What's happening to COBRA?
History is sometimes surprising. It's too easy to assume particular laws must be Democrat or Republican. Take the Consolidated Omnibus Budget Reconciliation Act of 1985 as an example. Better known as COBRA, this provides a safety net for people to keep their group insurance plan in place after leaving employment. Employees can maintain health cover for up to eighteen months if they pay a subsidised premium of 35% of the original cost. The period of cover is extended if the employee is disabled or divorced. This is an excellent bridge between employer-provided health plans and private coverage at the full premium rate. During a period of unemployment, many could not afford to pick up the bill for full private coverage. They have to wait until a new employer provides cover or a sufficient pay check to pay the premium on private cover. Yet for all this law mandates protection for employees, it was signed into law by President Reagan.
Until the latest recession, this law worked well but, as unemployment began to rise and employers stopped hiring, a funding gap began to emerge. With little or no chance of finding alternative employment, too many people were looking at continuing monthly payments that were going to eat away all the family's savings and add to the already barely manageable debts. In some states, the 35% premium was more than the state's unemployment benefit. So, when the stimulus package was launched in March, it contained a subsidy representing nine months cover for those entitled to COBRA benefits. That means the subsidy disappears in December and several million of the unemployed will suddenly lose their COBRA benefits. The expectation is that the Republicans will oppose any attempt to extend the subsidy program. The reasons are not hard to identify. The proposed reform of the healthcare industry motivates the Republicans to oppose anything connected with healthcare that might add to the already massive federal deficit. If the Democrats can maintain some degree of unity, it might be possible to force new legislation through to continue the subsidy, but this may not be a sufficient priority despite the still rising level of unemployment.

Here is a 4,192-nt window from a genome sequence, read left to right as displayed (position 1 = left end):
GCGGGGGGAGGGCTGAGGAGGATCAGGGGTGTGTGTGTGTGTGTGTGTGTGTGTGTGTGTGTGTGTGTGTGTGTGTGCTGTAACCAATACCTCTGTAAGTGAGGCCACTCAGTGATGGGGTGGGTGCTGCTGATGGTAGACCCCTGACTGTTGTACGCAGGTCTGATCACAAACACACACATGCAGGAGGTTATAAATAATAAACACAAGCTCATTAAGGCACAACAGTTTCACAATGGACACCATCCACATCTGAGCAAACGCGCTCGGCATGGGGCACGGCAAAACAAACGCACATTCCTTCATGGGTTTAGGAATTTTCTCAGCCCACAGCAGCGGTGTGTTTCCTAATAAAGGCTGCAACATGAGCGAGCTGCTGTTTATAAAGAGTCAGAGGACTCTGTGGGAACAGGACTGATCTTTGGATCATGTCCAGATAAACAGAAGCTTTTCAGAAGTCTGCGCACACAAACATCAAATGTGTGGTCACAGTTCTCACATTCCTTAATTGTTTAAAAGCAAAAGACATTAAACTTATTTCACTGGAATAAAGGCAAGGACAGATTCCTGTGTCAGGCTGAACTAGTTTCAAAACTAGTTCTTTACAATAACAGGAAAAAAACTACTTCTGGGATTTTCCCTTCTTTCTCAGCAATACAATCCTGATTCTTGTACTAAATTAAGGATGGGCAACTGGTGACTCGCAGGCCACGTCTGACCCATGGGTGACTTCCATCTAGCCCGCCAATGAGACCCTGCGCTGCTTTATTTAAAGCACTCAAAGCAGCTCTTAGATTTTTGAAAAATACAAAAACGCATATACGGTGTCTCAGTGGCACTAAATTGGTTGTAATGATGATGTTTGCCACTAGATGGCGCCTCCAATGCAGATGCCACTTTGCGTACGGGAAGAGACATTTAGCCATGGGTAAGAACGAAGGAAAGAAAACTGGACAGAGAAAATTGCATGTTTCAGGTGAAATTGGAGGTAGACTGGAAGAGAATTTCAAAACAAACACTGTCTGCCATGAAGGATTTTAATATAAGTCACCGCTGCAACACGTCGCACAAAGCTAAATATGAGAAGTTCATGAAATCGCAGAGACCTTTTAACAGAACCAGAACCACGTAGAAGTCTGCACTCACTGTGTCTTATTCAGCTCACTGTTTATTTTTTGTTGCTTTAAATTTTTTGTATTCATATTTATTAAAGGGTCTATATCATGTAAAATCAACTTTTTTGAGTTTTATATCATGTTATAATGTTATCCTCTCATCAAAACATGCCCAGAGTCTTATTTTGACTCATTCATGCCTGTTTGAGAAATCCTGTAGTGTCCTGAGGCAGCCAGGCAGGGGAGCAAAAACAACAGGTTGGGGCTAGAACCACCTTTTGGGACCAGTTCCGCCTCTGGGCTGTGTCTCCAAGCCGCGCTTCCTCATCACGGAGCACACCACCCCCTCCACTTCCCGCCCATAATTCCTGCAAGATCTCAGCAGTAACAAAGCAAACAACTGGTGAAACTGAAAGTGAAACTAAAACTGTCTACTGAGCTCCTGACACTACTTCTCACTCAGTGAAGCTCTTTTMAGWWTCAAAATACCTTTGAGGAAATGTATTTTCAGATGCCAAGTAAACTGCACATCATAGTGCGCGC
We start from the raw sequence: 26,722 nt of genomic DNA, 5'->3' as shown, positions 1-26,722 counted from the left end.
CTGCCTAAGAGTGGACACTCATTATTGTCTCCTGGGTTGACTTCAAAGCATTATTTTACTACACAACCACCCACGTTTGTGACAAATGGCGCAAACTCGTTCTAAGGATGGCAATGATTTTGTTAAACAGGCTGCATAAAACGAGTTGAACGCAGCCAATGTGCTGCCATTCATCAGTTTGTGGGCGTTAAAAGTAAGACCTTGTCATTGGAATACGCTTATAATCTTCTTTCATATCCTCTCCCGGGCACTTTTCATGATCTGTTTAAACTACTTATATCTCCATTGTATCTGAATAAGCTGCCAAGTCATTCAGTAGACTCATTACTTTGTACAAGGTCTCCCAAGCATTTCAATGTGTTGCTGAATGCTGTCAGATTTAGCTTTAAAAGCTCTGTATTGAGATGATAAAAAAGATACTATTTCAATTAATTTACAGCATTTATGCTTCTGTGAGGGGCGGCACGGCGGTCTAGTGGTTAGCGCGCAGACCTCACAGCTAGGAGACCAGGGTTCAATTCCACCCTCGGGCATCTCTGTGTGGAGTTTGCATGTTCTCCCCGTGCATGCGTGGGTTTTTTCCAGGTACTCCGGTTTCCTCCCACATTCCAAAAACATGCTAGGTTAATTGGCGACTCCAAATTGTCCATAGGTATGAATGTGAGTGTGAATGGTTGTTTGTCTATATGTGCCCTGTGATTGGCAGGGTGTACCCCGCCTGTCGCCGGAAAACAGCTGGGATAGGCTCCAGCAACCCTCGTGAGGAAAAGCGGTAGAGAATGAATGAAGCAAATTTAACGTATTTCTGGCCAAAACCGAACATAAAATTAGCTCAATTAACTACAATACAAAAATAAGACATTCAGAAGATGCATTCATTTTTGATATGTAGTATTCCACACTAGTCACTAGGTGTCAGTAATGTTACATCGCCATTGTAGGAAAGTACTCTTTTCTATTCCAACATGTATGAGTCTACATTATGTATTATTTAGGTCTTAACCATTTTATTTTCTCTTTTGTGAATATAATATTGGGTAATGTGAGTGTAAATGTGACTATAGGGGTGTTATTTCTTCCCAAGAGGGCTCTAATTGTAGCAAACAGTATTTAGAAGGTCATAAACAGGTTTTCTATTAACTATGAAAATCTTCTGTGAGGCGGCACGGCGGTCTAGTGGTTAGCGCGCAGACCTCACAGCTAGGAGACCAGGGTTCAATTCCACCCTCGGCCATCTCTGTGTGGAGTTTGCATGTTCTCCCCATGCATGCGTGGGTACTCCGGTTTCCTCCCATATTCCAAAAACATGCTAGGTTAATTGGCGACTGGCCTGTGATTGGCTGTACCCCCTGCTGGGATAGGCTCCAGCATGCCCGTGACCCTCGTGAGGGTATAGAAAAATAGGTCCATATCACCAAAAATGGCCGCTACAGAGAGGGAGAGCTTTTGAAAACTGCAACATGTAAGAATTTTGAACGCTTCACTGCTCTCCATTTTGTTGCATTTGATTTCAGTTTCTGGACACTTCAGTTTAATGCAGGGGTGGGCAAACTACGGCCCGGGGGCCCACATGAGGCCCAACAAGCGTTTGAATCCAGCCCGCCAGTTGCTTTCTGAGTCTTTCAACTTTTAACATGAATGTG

Health insurance is caught in a perfect political storm and instead of discussing issues with a bipartisan spirit, the political class is polarising. Despite the efforts of the White House to focus attention on the plight of the unemployed and their families, it seems likely that a wave of uninsured people will wash up and be left stranded on the beach as the nine month subsidy slowly ebbs away. Given the insurers have been increasing the premium rates on private plans over the last year, even those who remain employed are beginning to struggle. Although the use of sites like this helps people find the still affordable policies, the percentage of uninsured adults will keep rising. Health insurance should be a basic right for everyone, but it has become a political football leaving people exposed. The hypocrisy of the politicians is ironic. All treatment at emergency rooms for the uninsured is partly paid out of federal funds and partly by the insured. It is impossible to avoid subsidising the healthcare for the unemployed. All that changes is the name on the account sourcing the subsidy.